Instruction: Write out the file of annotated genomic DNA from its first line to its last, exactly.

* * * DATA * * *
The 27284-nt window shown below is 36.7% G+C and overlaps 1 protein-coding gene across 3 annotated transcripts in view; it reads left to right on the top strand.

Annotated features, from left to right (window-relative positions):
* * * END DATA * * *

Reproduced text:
The 27284-nt window shown below is 36.7% G+C and overlaps 1 protein-coding gene across 3 annotated transcripts in view; it reads left to right on the top strand.

Annotated features, from left to right (window-relative positions):